After 125 years, campus YMCA looks forward

The program offered orientation, campus tours and counseling in its early years.

Mead Cavert remains the last person in the room his hand in the air as the speaker works back though the decades from the 1990s to 1940s, asking how long the audience has been involved at YMCA at organizations 125th anniversary celebration Tuesday evening at McNamara Alumni Center.

Bridget Bennett

Mead Cavert remains the last person in the room his hand in the air as the speaker works back though the decades from the 1990s to 1940s, asking how long the audience has been involved at YMCA at organizations 125th anniversary celebration Tuesday evening at McNamara Alumni Center.

Bryna Godar

The University YMCA celebrated its 125th anniversary Tuesday, marking a program that is almost as old as the University of Minnesota itself.

What began as a resource of spiritual needs and student services has evolved into a community outreach program that supports students and empowers leaders.

“Here, you can come be part of a program, but you can also learn how to lead and manage and run the program,” said Patti Neiman, director of educational efficacy and leadership at the University YMCA.

The organization has narrowed its focus this year to four programs: an advisory committee, ambassadors, a collegiate achievers program and mentors.

This year, about 130 University students are involved with the organization compared to about 300 students last year. About half are students of color.

The changes are part of a “revitalization” of a program that has refocused its direction many times since its inception in 1887.

“We decided to focus more on the quality instead of the quantity of what we were doing,” said statistics sophomore Kristi Edstrom, an ambassador lead for the program.

“Now it’s a lot more specific, and I feel like we are helping in the ways that we need to a lot more,” she said.

Neiman said the new plan implements the “best practices” of past programs and will continue to build over the next years. 

“As the University changes and grows, the YMCA has to change and grow,” she said.

The University Y was originally founded in 1887 to serve the “spiritual needs” of the men on campus. It soon evolved to offer student services now associated with the University, such as welcoming new students to campus, orientation, University tours and counseling.

“In the early years, when the [University] was just a place where you came to learn, the YMCA was the place that supported the men at the time,” Neiman said.

As the University took on more of those initial services, the YMCA evolved, taking on roles ranging from social activities to leadership training to community outreach.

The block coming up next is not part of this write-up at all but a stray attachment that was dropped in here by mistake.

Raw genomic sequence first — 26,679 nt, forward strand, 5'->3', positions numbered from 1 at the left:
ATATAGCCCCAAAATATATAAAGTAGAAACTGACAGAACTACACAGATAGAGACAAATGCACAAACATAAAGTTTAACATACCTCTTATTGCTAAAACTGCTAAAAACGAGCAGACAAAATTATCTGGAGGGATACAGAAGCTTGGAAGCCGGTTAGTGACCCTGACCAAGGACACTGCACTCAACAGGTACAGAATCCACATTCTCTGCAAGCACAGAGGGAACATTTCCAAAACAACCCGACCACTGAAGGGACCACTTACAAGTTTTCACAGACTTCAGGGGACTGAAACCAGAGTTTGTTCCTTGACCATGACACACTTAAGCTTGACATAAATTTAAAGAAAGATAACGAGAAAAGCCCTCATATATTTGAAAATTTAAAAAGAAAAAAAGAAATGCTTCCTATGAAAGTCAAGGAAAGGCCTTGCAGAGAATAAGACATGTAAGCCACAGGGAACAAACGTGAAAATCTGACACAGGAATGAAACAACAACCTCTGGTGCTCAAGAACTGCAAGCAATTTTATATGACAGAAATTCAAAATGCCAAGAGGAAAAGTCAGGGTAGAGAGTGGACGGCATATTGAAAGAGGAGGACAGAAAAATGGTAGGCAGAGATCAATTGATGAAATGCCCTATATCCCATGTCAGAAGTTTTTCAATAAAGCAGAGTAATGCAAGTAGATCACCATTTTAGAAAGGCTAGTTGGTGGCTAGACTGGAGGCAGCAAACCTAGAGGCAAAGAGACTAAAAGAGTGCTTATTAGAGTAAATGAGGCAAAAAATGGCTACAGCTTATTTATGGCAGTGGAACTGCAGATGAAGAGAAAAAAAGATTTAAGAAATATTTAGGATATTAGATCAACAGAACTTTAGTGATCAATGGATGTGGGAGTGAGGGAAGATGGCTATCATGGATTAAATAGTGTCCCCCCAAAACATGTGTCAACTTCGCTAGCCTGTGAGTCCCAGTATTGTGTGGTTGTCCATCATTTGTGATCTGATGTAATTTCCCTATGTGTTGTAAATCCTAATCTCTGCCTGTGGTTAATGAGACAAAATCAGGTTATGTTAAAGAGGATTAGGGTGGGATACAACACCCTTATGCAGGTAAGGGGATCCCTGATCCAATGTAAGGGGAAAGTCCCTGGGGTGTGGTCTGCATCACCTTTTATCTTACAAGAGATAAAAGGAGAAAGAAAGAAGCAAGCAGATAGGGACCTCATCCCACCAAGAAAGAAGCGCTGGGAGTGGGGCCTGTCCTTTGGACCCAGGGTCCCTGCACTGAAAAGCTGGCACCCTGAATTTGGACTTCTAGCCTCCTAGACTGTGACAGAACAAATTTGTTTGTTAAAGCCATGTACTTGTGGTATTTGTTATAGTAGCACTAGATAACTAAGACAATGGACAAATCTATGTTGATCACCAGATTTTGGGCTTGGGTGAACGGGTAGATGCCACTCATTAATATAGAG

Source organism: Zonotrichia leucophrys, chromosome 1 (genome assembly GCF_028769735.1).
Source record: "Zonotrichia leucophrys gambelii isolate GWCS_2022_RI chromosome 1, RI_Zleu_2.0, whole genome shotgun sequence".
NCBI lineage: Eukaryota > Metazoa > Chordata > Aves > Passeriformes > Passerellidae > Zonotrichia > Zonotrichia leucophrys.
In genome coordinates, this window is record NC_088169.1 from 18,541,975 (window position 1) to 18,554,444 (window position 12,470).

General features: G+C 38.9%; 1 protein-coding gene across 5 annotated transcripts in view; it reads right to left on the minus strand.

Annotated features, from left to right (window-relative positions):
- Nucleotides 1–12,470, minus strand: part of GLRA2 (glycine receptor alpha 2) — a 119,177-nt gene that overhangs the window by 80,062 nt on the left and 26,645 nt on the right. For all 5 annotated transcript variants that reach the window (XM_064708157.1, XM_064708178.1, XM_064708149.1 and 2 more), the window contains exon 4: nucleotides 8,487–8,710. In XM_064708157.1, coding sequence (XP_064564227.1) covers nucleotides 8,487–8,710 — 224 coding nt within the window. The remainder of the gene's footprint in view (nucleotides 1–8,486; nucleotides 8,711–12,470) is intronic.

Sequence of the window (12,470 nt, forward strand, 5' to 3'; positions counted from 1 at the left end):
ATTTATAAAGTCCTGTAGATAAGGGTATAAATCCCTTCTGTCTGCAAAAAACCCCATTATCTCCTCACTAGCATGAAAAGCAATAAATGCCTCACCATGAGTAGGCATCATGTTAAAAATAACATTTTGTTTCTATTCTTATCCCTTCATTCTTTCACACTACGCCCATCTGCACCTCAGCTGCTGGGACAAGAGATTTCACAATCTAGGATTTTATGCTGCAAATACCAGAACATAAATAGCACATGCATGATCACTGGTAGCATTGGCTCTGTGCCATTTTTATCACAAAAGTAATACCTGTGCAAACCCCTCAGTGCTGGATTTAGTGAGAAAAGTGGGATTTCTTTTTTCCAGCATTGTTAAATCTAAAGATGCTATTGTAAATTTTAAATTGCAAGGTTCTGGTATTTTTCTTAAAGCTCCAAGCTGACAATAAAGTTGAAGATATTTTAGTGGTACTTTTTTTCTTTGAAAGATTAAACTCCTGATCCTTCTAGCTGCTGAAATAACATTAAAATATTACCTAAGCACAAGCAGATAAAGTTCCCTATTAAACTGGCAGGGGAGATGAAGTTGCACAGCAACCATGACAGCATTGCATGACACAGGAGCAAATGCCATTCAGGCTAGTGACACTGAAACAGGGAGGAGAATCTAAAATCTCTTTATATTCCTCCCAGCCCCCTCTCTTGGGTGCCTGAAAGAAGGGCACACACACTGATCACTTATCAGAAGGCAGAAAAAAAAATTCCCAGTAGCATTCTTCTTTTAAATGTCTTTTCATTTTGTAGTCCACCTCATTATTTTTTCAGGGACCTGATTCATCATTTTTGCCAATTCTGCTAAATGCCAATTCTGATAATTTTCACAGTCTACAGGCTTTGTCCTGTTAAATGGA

“It provided a home, in a sense, for students coming into the University to learn,” Neiman said.

Since 1923, it has occupied three buildings along University Avenue Southeast. Starting at 1425, it later moved to 1901 and is now nestled between fraternity houses at 1801.

U YMCA programming today

The Y Mentors program sends University students to five sites throughout the Twin Cities, pairing them with third, fourth and fifth graders.

Fisheries and wildlife junior Chris Montgomery, who is a site lead for the Y Mentors program, said the program has had a major impact on him.

“I grew up in a suburb, so I had a pretty easy upbringing, but you get to see kids who may not necessarily have had that, and you see their different viewpoints,” he said.

Montgomery recalled one student who walked away angrily from his group in the first week.

She told him “no one cares about me,” but Montgomery replied that he and other volunteers were there precisely because they do care.

As the program progressed, so did the student, and he said she “really kind of turned around.”

“The kids definitely teach you,” Montgomery said, “and then it’s just nice to know that you’re having an impact on the kid’s life.”

The University YMCA also offers the Y Collegiate Achievers Program, which provides support for first-generation college students of color as they transition from high school to college and eventually careers.

“Then they get the opportunity to serve back in other ways as well, so it’s kind of a reciprocal model here,” Neiman said.

The other two initiatives deal with organization aspects: the UY Advisory Committee works with internal operations and communication, and the UY Ambassadors reach out to the community and students.

“I would say one of the biggest things I’ve gotten out of the program is definitely leadership roles,” Edstrom said. “I’ve definitely not been a huge leader in the past, and I’ve learned when I can take charge and [in] what circumstances I can.”

As the program continues with its renewed focuses, staff and members hope it will continue to grow.

“I just want to see where all the new programs go, and I want to see them get to their full potential,” Edstrom said.